Chaplains are assigned to Navy ships to attend to the spiritual needs of the crew. While an aircraft carrier may have 4 or 5 chaplains, a small ship only has one chaplain. While a chaplain may be of a specific religious faith, he or she must be able to conduct services for other religions. The chaplain was also responsible for operating the ship’s library for the crew. Since there is no chapel on a small ship, the chaplain held religious services in the library. Everyday a call would sound over the ship’s 1MC (general speaker system) for quiet about the decks while Catholic Mass was being conducted in the library.
I was the Chief Master-at-Arms on the USS Guadalcanal (LPH-7), an amphibious helicopter carrier. One of my duties was to run Captain’s Mast, which is a hearing where the ship's captain hears cases that involve minor crimes committed by crewmembers. Mast may be held anywhere there is quiet and enough room for all the participants. On the Guadalcanal, we held mast in the library. When mast was to be held, my men would move tables and chairs in the library and set it up for the mast. When mast was being held, a call would sound on the 1MC for quiet about the decks while Captain’s Mast being conducted in the library.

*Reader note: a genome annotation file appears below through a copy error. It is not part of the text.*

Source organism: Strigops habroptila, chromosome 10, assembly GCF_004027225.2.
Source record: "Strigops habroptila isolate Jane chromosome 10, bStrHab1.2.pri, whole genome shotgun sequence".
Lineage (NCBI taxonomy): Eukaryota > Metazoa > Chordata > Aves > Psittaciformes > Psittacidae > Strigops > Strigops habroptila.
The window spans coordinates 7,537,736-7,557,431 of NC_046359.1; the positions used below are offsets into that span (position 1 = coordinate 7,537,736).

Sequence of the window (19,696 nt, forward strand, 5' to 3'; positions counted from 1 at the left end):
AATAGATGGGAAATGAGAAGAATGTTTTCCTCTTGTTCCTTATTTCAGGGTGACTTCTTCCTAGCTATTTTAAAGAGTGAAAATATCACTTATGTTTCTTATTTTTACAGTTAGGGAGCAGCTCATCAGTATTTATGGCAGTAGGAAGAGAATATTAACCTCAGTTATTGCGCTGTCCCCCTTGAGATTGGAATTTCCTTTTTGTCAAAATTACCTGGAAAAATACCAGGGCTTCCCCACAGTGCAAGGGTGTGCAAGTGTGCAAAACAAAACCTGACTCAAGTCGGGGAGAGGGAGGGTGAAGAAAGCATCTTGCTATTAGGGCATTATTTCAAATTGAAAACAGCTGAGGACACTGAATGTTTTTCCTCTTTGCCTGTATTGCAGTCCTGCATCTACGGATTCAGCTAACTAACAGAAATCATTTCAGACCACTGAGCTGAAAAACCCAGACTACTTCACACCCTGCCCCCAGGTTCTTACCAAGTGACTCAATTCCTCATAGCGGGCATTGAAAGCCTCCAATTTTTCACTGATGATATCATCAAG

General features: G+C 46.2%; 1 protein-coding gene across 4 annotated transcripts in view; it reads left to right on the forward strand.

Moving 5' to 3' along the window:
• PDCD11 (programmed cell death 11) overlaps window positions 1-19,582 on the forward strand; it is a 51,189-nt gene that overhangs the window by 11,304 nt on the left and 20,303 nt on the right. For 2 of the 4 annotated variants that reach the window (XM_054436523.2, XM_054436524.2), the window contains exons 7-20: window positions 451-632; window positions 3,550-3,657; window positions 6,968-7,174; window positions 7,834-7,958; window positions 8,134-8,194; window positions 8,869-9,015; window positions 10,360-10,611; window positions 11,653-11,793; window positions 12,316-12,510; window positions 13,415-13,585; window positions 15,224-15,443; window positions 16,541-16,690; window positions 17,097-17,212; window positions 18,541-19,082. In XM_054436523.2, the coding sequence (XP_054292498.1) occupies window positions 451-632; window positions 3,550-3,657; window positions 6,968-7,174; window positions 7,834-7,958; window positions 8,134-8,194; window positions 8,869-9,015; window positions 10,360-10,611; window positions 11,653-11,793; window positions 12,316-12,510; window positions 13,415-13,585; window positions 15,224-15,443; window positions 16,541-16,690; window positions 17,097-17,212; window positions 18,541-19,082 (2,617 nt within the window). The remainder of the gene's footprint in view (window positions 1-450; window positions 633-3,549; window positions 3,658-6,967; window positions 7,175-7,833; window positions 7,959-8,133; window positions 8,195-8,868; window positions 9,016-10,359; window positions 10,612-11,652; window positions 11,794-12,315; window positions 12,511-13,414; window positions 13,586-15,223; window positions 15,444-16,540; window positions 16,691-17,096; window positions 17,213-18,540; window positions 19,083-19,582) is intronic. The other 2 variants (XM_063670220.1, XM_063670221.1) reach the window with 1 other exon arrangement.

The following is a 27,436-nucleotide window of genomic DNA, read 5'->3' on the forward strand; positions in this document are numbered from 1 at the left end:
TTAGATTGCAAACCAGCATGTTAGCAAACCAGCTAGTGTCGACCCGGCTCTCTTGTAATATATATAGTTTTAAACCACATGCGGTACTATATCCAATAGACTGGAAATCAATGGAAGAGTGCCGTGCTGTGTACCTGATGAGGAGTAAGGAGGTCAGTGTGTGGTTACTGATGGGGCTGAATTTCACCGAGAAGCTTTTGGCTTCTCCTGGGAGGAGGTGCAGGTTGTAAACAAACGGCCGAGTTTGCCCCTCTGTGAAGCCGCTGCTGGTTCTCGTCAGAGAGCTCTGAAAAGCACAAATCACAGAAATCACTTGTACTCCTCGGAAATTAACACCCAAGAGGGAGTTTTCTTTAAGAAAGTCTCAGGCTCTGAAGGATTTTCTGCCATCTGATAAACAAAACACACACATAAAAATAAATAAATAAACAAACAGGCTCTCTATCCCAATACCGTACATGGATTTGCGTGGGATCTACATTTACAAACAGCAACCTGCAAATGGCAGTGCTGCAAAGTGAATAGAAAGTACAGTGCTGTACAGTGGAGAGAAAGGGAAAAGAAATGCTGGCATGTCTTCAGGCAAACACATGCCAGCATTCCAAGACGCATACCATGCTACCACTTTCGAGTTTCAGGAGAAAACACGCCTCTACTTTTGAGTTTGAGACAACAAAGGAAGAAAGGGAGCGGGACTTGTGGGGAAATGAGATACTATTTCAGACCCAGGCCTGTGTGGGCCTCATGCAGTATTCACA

One afternoon, as I was walking about the ship, I heard a 1MC call for quiet about the decks while Captains’ Mast was being conducted in the ships library. I did not remembers a mast being scheduled, but since I was responsible for running the mast and I was the one who escorted the captain to the mast, I rushed to the library. As I rushed into the library, ready to chew out my men for not notifying me about the mast, found it full of people worshiping Catholic Mass. I guess I was not paying enough attention to what was said over the 1MC.